Canadian Natural Resources Ltd and its partner, North West Upgrading Inc, said on Thursday they are proceeding with a C$5.7 billion ($5.7 billion) oil sands upgrading plant in Alberta at a time when some of their rivals are slowing down spending over fears of high costs.

Canadian Natural also reported a sharper-than-expected 57 percent drop in third-quarter profit and cut its output forecast. Shares of the country's larges independent oil explorer and producer slid 4 percent.

Canadian Natural and privately held North West plan to build the plant near Edmonton, starting construction in the spring of next year.

The facility, which has been on the drawing board for eight years, will process extra-heavy crude from the tar sands into low-sulfur diesel fuel and other petroleum products. The initial capacity will be 50,000 barrels a day and it could eventually be expanded to 150,000.

The green light comes at a time of growing fear that cost overruns and delays that plagued the Alberta oil sands industry before the financial crisis of 2008 and 2009 could creep back as development of the massive resource accelerates.

The oil sands sector also faces increasing competition from surging volumes of unconventional light crude supplies from regions such as the North Dakota Bakken.

Indeed, Suncor Energy Inc said last week it was holding off on construction of its 200,000 barrel a day Voyageur upgrader, a joint venture with France's Total SA that had been slated to start operations in 2016, citing the explosion in unconventional crude output.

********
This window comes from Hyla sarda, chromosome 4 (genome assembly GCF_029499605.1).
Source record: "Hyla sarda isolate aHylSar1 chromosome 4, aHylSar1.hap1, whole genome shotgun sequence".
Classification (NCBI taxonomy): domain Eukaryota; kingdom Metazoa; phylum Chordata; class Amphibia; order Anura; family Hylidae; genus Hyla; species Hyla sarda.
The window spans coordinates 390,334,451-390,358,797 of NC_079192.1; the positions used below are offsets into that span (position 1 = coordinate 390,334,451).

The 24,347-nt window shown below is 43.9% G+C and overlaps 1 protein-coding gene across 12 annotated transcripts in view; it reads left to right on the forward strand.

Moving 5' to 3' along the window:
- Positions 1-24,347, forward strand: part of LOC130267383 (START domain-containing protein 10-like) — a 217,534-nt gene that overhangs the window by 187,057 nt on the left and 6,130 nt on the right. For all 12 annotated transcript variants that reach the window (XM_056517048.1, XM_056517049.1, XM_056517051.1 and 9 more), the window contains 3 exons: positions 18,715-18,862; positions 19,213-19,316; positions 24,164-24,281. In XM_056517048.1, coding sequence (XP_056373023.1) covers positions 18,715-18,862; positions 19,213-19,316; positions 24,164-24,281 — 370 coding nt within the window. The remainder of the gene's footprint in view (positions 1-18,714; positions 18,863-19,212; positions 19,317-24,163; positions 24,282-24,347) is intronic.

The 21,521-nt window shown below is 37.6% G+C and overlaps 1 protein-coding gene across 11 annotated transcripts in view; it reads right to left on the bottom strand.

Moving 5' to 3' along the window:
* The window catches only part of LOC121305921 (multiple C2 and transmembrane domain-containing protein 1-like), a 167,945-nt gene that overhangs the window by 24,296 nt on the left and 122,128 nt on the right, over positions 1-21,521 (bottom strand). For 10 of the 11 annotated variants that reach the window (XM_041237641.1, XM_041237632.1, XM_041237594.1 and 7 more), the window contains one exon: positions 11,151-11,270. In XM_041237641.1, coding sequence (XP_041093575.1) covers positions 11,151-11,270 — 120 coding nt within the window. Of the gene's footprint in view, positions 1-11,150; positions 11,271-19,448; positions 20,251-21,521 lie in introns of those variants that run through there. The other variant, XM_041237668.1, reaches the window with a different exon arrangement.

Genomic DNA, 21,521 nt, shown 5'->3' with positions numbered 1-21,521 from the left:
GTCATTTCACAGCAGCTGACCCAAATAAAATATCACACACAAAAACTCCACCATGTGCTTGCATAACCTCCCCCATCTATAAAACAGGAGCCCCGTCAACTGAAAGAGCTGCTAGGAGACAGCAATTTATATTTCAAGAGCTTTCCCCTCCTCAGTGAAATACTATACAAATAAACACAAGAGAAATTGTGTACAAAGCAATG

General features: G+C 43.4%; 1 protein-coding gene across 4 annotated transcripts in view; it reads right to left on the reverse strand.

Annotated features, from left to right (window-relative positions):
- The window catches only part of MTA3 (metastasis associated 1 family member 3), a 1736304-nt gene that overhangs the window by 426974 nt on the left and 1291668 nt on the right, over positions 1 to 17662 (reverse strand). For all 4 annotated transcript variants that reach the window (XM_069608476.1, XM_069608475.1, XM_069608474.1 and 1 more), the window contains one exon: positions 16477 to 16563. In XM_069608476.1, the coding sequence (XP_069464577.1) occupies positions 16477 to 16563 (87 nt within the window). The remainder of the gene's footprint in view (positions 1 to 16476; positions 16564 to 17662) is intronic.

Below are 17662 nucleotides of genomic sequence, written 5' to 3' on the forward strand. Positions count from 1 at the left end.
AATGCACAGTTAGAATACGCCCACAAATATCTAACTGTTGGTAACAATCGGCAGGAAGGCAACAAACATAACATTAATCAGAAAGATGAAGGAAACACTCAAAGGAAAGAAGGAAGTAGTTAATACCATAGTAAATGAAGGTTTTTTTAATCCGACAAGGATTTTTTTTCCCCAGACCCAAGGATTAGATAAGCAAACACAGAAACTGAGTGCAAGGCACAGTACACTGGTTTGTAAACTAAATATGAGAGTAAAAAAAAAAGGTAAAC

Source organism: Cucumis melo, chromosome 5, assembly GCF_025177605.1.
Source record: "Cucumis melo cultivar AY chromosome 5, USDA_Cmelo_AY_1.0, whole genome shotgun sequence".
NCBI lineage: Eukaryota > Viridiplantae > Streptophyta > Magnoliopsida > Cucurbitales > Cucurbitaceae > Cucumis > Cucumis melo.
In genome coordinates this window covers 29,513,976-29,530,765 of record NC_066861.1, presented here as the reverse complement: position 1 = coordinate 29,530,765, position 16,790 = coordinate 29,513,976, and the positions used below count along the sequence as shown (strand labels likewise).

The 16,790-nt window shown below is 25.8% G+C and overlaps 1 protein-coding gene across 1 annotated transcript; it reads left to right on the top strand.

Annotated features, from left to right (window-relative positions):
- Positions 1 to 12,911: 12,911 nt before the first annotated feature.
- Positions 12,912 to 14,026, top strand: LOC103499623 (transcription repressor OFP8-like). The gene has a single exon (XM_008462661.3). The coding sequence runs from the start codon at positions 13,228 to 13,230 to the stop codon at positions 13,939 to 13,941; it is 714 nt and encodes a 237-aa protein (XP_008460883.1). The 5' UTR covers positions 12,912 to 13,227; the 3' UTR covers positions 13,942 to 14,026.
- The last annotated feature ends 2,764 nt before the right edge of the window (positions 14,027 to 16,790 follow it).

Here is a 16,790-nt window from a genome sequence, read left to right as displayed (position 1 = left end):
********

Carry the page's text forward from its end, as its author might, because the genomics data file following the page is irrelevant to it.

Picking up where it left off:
However, Canadian Natural and North West plan to produce petroleum products at their refinery, rather that just synthetic oil that would be shipped to other North American refineries.

In addition, the Alberta government, as part of an initiative to foster more valued-added processing within the western Canadian province, will supply 75 percent of the feedstock for the plant with crude it gets in lieu of cash royalty payments. Canadian Natural will supply the rest from its own production. The processing agreements have 30-year terms.

"Suncor doesn't have a locked-in return with the government. This is a government-based project that has a locked-in guaranteed minimum return. So the minimum return suggests you should spend the money and that's the case for them here," said Phil Skolnick, analyst with Canaccord Genuity.

In the third quarter, net income fell to C$360 million, or 33 Canadian cents a share, from year-earlier C$836 million, or 76 Canadian cents per share. It blamed the drop on lower realized prices for oil and gas.

Analysts, on average, had expected 50 Canadian cents according to Thomson Reuters I/B/E/S.

Cash flow, an indicator of the company's ability to pay for its expansion plans, fell 19 percent to C$1.43 billion, or C$1.30 a share, for the third quarter.

Production rose 9 percent to 667,616 barrels of oil equivalent a day.

The company said it expects to produce between 452,000 and 460,000 barrels a day of crude oil and natural gas liquids or 2012, down from its previous forecast of between 454,000 and 474,000.

Canadian Natural also cut its output forecast for the Horizon oil sands project in Alberta that was under maintenance for 12 days last month.

The production forecast cut is the result of a C$230 million reduction in spending in the quarter, bringing the year's budget cuts to C$910 million, or 12 percent, to cope with weak pricing, Canadian Natural said.
Source: Reuters

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